How to check if mongodb's enterprise version is in use? Is there a flag or property I can query. mongod --version only returns the version.


I recently asked this question on MongoDB JIRA. Here's reply:

There are at least three ways to discover if you're running Enterprise, I'll leave it to you to determine the easiest for your case:

1) In recent versions of Ops Manager / Cloud Manager a marker is placed after the version number as "-ent". For example, 2.6.11 would be shown as "2.6.11-ent".

2) In a Mongo shell you can check the connected server by running db.serverBuildInfo().gitVersion. Example output on 2.6.9:

df313bc75aa94d192330cb92756fc486ea604e64 modules: enterprise

Note the "modules: enterprise" is only shown for Enterprise versions.

3) If you have just the binary, you can check the version with the --version flag on the command-line. For example:

mongod --version
db version v2.6.9
git version: df313bc75aa94d192330cb92756fc486ea604e64 modules: enterprise
OpenSSL version: OpenSSL 1.0.1m-fips 19 Mar 2015

Note the "modules: enterprise" is only shown for Enterprise versions.

  • how to change version to enterprise – Vino Nov 8 '17 at 8:08
  • didn't help the above commands for 4.x – Kiran Kumar Kotari Jul 4 '18 at 4:09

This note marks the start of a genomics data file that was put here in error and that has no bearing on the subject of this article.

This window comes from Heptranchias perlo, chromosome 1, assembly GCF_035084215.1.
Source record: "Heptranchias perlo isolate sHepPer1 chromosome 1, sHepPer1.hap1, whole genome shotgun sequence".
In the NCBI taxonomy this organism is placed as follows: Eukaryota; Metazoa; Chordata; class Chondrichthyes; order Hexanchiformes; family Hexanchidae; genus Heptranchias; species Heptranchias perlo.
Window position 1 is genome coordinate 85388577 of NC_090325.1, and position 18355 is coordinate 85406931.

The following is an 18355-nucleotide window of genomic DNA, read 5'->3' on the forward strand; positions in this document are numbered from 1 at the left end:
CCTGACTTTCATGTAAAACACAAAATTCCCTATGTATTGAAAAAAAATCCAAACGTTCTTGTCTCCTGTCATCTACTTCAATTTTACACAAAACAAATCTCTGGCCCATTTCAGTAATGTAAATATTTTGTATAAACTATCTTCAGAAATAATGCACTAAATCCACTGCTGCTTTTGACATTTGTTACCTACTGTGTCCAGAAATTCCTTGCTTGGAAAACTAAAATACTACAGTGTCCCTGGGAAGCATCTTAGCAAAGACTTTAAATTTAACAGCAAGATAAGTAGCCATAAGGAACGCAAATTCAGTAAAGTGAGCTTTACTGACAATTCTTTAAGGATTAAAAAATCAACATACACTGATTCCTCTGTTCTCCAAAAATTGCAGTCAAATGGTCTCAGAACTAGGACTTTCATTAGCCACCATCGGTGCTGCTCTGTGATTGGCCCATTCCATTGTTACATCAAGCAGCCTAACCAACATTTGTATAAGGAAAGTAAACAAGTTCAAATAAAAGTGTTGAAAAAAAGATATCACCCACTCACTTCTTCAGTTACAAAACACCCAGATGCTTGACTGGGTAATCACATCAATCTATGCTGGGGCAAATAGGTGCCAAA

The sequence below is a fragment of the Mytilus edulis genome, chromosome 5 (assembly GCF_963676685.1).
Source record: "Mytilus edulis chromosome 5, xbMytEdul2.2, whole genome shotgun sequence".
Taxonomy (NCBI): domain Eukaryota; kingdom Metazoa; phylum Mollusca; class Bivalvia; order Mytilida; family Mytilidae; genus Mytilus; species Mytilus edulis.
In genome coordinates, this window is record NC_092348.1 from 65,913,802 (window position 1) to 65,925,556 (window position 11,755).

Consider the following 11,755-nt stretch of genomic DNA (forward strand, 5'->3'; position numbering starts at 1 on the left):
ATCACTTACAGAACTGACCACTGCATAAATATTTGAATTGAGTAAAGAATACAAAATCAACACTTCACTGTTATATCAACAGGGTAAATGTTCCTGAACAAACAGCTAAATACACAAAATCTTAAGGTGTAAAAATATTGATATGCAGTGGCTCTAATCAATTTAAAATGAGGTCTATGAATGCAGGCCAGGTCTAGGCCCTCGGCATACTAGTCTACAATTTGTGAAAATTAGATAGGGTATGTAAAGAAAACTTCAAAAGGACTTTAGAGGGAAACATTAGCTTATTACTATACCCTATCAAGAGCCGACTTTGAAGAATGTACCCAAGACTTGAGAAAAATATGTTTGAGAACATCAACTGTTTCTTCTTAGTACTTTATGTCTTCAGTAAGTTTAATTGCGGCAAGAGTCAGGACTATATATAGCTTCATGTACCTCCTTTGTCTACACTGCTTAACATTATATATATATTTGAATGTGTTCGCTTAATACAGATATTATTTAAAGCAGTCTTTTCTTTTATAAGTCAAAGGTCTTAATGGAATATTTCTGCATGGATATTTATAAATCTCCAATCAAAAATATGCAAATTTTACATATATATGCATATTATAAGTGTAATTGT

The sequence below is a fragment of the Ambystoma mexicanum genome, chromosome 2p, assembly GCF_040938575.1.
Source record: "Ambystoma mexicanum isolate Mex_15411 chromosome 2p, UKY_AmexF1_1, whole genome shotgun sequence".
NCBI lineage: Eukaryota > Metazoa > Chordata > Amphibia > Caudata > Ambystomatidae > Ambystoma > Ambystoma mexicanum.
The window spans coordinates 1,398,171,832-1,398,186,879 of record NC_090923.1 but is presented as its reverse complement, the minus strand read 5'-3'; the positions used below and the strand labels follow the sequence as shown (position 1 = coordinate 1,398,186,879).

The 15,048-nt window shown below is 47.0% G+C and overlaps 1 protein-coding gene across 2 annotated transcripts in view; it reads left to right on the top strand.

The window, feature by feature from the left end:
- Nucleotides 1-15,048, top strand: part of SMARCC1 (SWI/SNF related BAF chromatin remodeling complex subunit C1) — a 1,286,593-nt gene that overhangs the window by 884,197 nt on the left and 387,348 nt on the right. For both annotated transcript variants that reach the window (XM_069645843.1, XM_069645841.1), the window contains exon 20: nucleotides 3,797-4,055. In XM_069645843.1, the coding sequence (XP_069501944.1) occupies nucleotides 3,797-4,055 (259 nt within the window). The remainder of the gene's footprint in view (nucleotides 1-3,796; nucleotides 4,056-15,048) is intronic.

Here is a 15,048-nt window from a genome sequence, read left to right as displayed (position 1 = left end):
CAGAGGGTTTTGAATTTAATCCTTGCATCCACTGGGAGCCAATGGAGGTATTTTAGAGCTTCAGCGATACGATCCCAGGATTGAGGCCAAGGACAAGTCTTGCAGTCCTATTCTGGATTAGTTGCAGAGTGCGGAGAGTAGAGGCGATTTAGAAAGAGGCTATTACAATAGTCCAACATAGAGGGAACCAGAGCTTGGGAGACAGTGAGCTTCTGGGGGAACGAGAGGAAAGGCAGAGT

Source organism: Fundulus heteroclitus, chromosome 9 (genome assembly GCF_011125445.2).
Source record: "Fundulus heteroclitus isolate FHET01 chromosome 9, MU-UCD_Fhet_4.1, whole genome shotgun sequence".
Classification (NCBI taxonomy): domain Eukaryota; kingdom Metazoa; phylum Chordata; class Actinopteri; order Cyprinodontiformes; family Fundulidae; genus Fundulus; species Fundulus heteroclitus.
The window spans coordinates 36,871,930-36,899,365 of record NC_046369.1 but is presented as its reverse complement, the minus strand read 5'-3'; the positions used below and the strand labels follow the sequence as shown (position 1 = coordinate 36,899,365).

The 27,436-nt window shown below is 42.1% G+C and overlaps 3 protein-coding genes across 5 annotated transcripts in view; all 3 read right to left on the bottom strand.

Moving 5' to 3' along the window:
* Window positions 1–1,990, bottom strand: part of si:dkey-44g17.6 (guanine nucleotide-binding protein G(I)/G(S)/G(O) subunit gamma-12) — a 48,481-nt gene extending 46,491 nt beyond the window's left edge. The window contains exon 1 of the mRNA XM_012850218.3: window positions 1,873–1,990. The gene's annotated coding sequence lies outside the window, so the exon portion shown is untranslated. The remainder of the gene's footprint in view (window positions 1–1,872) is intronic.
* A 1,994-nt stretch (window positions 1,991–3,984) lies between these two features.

In MongoDB version 3.6 you can get the information if the enterprise modules have been built or not via mongo shell and the output of


On Enterprise it will state:

[ "enterprise" ]

On Community an empty array should be shown.


From mongo support team, if executing mongod -h | grep 'snmp-subagent' does not yield any results, it is likely to be community version (not enterprise).


MongoDB Enterprise Edition comes with advance security features such as Kerberos or LDAP as an alternative to password-based or certificate-based authentication and they provide Support and training contract.

If you find anyone of these in your MongoDB then you are using Enterprise Edition.

If you use db.version() it will just return the version of the mongod or mongos instance.

Your Answer

By clicking “Post Your Answer”, you agree to our terms of service, privacy policy and cookie policy

Not the answer you're looking for? Browse other questions tagged or ask your own question.